submission and the Tribunal's determination as outlined below, the
Tribunal is of the view that no parties will be treated unfairly or
be adversely affected by its decision not to distribute the request
9. Having determined that the request is properly documented,
the Tribunal must decide if an interim review is warranted. In
light of subsection 76.01(3) of SIMA, interim reviews should
only be undertaken when there are sufficiently compelling reasons
to persuade the Tribunal to do so. New facts or changes of
circumstances are not, in and of themselves, enough to warrant an
interim review. It is reasonably expected that new facts will arise
and circumstances will change over the course of a finding.
10. However, as indicated in the Tribunal's Guideline on
Interim Reviews, the question is whether there are sufficient
new facts or changes of circumstances to warrant an interim review,
or whether an interim review is warranted due to facts that were
not put into evidence during the original inquiry and not
discoverable by the exercise of reasonable diligence at the time.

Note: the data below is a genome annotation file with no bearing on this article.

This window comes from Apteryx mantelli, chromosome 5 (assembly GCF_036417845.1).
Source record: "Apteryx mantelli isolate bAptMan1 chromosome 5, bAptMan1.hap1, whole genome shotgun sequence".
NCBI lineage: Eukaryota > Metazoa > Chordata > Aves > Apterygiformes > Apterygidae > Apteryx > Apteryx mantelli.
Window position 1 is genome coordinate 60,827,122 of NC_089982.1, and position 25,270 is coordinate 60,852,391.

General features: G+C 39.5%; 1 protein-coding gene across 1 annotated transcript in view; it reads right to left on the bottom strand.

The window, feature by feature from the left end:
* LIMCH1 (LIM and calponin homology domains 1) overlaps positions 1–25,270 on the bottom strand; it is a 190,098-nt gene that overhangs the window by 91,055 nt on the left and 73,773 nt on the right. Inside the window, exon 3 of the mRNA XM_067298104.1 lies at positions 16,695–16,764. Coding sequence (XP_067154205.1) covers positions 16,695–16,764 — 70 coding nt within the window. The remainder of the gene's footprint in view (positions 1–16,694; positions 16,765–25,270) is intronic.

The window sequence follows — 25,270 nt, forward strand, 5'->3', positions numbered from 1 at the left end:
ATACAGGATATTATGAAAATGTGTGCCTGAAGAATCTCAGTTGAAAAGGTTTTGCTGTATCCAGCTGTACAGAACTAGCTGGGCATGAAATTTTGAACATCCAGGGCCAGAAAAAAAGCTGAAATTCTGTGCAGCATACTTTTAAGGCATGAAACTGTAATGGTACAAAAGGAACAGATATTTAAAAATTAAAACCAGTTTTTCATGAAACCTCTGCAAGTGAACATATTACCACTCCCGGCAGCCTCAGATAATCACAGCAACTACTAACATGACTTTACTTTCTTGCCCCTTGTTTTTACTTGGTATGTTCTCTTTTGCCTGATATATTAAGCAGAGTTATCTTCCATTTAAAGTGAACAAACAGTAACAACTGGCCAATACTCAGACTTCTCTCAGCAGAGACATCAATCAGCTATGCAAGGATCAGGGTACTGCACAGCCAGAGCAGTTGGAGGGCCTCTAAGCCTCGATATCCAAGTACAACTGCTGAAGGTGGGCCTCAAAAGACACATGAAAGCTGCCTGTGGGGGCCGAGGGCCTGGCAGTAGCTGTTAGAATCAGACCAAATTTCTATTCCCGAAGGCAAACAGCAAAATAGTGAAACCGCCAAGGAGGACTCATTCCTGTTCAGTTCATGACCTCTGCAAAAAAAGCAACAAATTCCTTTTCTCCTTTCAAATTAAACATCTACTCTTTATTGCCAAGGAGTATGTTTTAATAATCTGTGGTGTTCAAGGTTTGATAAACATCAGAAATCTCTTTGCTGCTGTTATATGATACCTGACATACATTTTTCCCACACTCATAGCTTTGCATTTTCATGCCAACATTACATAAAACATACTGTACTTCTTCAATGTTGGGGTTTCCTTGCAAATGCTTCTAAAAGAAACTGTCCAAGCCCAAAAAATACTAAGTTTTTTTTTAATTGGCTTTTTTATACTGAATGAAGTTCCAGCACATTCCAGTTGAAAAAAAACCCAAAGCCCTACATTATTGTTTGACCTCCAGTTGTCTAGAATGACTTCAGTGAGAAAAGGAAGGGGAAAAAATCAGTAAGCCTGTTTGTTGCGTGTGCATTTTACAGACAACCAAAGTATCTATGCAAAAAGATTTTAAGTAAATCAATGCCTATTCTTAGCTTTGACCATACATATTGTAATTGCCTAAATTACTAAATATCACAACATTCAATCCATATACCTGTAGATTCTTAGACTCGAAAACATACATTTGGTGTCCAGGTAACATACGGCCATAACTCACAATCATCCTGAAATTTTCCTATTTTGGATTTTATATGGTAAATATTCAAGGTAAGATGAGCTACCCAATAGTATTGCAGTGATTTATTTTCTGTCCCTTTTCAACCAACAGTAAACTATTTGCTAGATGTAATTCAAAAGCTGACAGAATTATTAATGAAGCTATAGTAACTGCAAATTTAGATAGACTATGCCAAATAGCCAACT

For example, since the finding, the domestic industry might have
ceased production or foreign subsidies might have been
11. After having considered the request, it is the Tribunal's
view that Krivorozhstal has not provided evidence of sufficient new
facts or changes of circumstances to warrant an interim review. The
Tribunal notes that Krivorozhstal provided no evidence to indicate
that dumped imports from Ukraine will not injure domestic producers
in the final months of the finding.
12. The Tribunal also notes that subsection 76.03(1) of
SIMA provides that, "[i]f the Tribunal has not initiated an
expiry review . . . with respect to an order or
finding . . . before the expiry of five
years . . ., the order or finding is deemed to have
been rescinded as of the expiry of the five
years . . . ." The Tribunal considers that the
fact that the domestic industry is not seeking a review of the
finding in Inquiry No. NQ-2000-007 does not warrant the
domestic industry being accorded any treatment that is different
from that contemplated in subsection 76.03(1).
13. Based on the Tribunal's injury finding in Inquiry No.
NQ-2000-007, the domestic industry is entitled to expect that the
remedy will not be disturbed for the full five years provided for
14. For the foregoing reasons, the Tribunal determines that an
interim review of the finding in Inquiry No. NQ-2000-007 is not
warranted. Consequently, pursuant to subsection 76.01(4) of
SIMA, the Tribunal has decided not to conduct an interim
1 . R.S.C.
1985, c. S-15 [SIMA].
2 . S.O.R.